Where are the differences?
People with mental illness or other impairments of the self-control ability1 belong (in fact) exclusively to the hands of appropriately trained therapists (and, of course, psychotherapy patients still have self-control skills!).
And we make this statement out of conviction and not because the legal framework requires us to do so. What is important to us: In contrast to psychotherapy, systemic coaching is aimed at “healthy” people and not at patients. That's an important difference.
This delimitation has now also a very practical importance for the (internal) coach. Do not make any diagnoses if you are not trained to work with patients and diagnose. But tell it if they can not help or want!
If, within a coaching session, you come to the conclusion that you can not help the person who wants to be helped by you (for whatever reason), then say it. Straight out. Appreciative. And yet clearly.
Don't be afraid to describe your perception, but avoid advice. In other words, avoid saying, "You need therapy."
Rather, describe the part of your impression that affects you: I cannot help you. If someone says of himself that he is sick or describes illnesses: Do not say: "You need a doctor." Say, "I'm not a doctor."
Avoid judgments or attributions, such as: "You are alcoholic." or "You are an alcoholic." (And don't ask, "Could it be that you're alcoholic?" Because it's the same.)
Describe what you perceive: "I smell alcohol in you. You look drunk on me (...)" Avoid diagnosing: "You are anorexic." But dare to put your impression into words. For example, say, "I'm watching you get thinner and thinner." Or: “You smell of vomit. (…) ”
Checklist - tasks of coaching
In order to make the differences clear, I have compiled the following checklist for you. And all these are not deficits in the coaching, but it is characterized by coaching in particular as technology and attitude.
- Do not take any responsibility for your presence and do not seek medical attention (symptoms) to confirm your diagnosis.
- As a coach, you do not diagnose and stick your clients into any ICD-10 drawers.
- As a coach, they do not make any recommendations and do not make any suggestions, ideas, advice or recipes.
- You do not do homework or home exercises.
- As a coach, you take no responsibility for the other and not for its goals, solutions or actions.
- They do not follow the inner attitude that you help a person who can not (alone) help himself.
The solution comes from the customer
The solutions come in coaching from the one who has the problem. This is the biggest difference to other consultations.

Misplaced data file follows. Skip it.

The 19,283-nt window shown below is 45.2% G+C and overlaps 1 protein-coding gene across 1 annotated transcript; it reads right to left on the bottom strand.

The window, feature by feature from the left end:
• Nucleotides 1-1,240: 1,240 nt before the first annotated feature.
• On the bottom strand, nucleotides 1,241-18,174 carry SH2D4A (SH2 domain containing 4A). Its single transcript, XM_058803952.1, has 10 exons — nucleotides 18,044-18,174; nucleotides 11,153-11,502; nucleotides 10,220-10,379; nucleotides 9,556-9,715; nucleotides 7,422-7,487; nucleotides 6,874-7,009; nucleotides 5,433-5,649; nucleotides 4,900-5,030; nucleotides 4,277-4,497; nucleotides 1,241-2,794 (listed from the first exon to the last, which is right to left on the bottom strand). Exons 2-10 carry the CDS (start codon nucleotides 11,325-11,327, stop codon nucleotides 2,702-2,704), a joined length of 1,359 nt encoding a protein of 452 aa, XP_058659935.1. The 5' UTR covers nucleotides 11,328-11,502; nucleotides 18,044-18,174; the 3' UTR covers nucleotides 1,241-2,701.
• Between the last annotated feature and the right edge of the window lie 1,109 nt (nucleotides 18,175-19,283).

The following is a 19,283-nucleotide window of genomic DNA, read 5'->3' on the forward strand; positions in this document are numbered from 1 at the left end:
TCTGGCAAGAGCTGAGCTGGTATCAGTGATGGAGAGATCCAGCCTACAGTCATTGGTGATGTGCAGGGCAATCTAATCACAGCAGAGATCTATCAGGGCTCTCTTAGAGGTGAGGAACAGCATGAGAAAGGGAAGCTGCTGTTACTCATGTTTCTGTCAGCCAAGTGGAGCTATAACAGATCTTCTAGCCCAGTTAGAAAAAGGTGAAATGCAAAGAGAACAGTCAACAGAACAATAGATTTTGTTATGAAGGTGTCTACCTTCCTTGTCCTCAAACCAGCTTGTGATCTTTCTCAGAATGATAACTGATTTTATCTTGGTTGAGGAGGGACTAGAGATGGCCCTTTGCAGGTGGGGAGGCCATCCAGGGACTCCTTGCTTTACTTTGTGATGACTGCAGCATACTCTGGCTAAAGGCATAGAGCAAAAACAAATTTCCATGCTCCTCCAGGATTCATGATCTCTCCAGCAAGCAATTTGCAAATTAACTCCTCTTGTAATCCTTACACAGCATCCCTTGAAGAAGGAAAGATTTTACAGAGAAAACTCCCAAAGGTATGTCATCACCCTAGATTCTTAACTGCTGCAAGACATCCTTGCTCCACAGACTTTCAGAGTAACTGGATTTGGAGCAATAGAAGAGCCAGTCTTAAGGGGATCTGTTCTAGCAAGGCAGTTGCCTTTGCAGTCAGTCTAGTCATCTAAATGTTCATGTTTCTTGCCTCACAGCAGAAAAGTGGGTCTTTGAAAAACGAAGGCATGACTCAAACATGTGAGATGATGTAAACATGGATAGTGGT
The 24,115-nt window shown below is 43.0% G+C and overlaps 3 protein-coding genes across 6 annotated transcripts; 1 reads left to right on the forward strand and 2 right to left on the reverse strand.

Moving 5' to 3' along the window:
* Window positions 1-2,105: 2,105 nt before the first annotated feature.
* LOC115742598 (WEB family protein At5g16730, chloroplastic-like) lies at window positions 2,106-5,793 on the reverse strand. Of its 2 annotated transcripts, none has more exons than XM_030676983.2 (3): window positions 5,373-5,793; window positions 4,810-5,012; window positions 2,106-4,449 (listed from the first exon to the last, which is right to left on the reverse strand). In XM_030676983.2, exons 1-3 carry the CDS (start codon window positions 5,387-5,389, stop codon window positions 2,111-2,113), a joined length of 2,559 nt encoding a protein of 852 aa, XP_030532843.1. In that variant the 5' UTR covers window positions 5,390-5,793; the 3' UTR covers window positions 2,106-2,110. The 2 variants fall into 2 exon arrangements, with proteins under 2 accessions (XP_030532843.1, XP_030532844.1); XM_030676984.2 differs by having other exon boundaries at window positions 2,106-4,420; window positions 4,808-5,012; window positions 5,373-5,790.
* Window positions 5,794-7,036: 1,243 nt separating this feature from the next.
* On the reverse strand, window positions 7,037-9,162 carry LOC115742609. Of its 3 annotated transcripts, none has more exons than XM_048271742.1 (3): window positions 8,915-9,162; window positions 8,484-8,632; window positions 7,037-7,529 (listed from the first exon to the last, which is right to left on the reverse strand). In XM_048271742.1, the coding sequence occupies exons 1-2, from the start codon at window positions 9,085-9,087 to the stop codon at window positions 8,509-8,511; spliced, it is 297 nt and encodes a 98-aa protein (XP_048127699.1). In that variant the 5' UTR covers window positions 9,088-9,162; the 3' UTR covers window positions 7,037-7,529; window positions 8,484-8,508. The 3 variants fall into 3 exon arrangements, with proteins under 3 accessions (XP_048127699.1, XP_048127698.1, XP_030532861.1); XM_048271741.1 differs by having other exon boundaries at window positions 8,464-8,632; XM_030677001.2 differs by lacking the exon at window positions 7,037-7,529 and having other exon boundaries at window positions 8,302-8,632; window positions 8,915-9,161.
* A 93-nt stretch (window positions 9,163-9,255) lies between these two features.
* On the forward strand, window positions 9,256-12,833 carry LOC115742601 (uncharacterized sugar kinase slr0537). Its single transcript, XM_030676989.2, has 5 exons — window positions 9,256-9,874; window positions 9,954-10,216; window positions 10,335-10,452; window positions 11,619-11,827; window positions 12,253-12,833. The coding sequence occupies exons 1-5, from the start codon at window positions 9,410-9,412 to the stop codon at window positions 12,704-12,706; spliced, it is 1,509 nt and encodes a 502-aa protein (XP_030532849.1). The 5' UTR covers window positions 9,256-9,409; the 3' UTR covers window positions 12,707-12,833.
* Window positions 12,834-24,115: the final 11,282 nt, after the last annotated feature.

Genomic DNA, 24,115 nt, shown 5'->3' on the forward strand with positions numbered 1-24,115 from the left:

Thus, a successful coaching conversation is by no means the advice or suggestion (something to do so or differently), but it is just the opposite.
Exactly fitting help
The support lies in the help to find and find the solution in and through itself. And it is only in this way that the result fits optimally to the person, the situation and the environment.
At the same time, it takes the apprentice to an appreciable degree by being able to find just as good (indeed better) solutions as the coach.
Coaching is merciless
At the same time coaching is merciless: it throws people back on their own responsibility for their own life.
It tells the person seeking help that nobody knows or knows better and that only he can make the right decision and therefore find the solution that is “right” for him. And that is the real magic in coaching. If the coach can do that, the coaching client can do magic.
When clients become wizards
Every person is capable and has the strength to solve his problems, topics and situations independently (exceptions are found in patients in need of therapy).
As a result, we can allow ourselves as coaches to have confidence in the solving power of the coaching client. Because the coaching client is also responsible for solving the problem.
Coaching begins in the head
The solution begins in the head of the coaching client. The coaching client is faced with a coach. And this is responsible for the successful coaching process, the coaching process.
Coaching begins in the head of the coach. Let us look together in the head of a coaches: where the coaching will be done.
How does coaching work?
The "how" depends largely on the attitude of the coach. The attitude of a coach can be described as an inner attitude or as a personal experience; it contains all the paradigms and basic assumptions of the coach.
The answers to the following questions form the basis, which resonates with the coach as soon as he decides on a method or a technique. We mean that when we talk about attitude. And that is the connection between coaching and the head of the coaches.
Checklist: How can coaching run?
- "What conscious or unconscious idea does the coach have of communication and how it 'works'?"
- "What picture does the coach have of people in general and of his coaching client in particular?"
- “How does the coach describe social relationships and how does he describe individual steps in change?”
- “What is your inner attitude towards the coaching process?”
- “In his opinion (and experience) what is possible and what is not?”
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